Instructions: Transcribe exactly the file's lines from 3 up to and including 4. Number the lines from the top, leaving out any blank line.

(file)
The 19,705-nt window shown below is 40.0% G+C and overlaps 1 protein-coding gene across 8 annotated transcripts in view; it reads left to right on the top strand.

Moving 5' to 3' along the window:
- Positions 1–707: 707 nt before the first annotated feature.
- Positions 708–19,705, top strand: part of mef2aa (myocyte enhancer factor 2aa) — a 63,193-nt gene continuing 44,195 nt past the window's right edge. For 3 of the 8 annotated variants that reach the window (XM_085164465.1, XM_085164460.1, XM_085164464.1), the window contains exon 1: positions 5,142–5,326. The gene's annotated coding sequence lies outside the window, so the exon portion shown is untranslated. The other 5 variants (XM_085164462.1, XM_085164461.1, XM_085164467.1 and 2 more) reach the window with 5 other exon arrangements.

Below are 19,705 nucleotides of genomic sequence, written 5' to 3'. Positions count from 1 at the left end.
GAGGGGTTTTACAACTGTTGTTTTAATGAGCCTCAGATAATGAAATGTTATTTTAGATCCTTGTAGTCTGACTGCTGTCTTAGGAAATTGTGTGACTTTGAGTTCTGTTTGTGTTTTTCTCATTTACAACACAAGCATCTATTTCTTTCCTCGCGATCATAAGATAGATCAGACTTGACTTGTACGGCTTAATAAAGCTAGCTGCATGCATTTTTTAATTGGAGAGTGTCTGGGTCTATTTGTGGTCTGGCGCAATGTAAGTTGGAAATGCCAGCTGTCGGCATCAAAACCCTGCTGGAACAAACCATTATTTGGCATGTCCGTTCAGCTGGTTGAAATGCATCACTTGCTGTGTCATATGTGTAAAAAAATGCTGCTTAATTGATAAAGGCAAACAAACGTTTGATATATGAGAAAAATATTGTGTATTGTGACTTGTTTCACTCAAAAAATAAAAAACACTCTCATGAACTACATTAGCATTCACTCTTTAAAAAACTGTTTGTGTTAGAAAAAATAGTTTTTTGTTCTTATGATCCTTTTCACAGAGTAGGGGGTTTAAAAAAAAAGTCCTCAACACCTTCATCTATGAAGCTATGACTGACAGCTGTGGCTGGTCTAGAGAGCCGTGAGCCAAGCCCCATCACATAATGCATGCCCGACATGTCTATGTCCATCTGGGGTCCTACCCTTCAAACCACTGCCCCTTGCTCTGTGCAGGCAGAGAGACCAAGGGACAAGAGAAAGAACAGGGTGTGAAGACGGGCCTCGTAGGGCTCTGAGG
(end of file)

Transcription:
- Positions 1–707: 707 nt before the first annotated feature.
- Positions 708–19,705, top strand: part of mef2aa (myocyte enhancer factor 2aa) — a 63,193-nt gene continuing 44,195 nt past the window's right edge. For 3 of the 8 annotated variants that reach the window (XM_085164465.1, XM_085164460.1, XM_085164464.1), the window contains exon 1: positions 5,142–5,326. The gene's annotated coding sequence lies outside the window, so the exon portion shown is untranslated. The other 5 variants (XM_085164462.1, XM_085164461.1, XM_085164467.1 and 2 more) reach the window with 5 other exon arrangements.